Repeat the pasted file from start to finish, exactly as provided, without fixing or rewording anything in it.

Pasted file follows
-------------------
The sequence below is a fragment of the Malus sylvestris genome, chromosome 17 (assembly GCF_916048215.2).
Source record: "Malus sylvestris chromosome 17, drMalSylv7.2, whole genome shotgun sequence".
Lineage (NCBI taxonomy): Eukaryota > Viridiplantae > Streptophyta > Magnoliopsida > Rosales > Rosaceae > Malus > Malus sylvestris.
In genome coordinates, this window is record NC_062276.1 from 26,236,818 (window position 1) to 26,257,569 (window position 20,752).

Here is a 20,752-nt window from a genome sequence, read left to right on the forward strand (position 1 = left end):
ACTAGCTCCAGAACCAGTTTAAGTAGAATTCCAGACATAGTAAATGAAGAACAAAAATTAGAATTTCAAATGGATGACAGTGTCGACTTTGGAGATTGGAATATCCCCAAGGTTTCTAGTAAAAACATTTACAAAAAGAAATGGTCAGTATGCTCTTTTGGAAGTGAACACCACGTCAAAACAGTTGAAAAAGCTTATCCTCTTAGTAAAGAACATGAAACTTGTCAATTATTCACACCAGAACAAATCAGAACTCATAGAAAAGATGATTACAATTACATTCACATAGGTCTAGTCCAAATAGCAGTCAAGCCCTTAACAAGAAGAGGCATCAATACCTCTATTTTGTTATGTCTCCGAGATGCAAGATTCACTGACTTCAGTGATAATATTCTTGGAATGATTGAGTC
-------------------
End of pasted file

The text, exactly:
The sequence below is a fragment of the Malus sylvestris genome, chromosome 17 (assembly GCF_916048215.2).
Source record: "Malus sylvestris chromosome 17, drMalSylv7.2, whole genome shotgun sequence".
Lineage (NCBI taxonomy): Eukaryota > Viridiplantae > Streptophyta > Magnoliopsida > Rosales > Rosaceae > Malus > Malus sylvestris.
In genome coordinates, this window is record NC_062276.1 from 26,236,818 (window position 1) to 26,257,569 (window position 20,752).

Here is a 20,752-nt window from a genome sequence, read left to right on the forward strand (position 1 = left end):
ACTAGCTCCAGAACCAGTTTAAGTAGAATTCCAGACATAGTAAATGAAGAACAAAAATTAGAATTTCAAATGGATGACAGTGTCGACTTTGGAGATTGGAATATCCCCAAGGTTTCTAGTAAAAACATTTACAAAAAGAAATGGTCAGTATGCTCTTTTGGAAGTGAACACCACGTCAAAACAGTTGAAAAAGCTTATCCTCTTAGTAAAGAACATGAAACTTGTCAATTATTCACACCAGAACAAATCAGAACTCATAGAAAAGATGATTACAATTACATTCACATAGGTCTAGTCCAAATAGCAGTCAAGCCCTTAACAAGAAGAGGCATCAATACCTCTATTTTGTTATGTCTCCGAGATGCAAGATTCACTGACTTCAGTGATAATATTCTTGGAATGATTGAGTC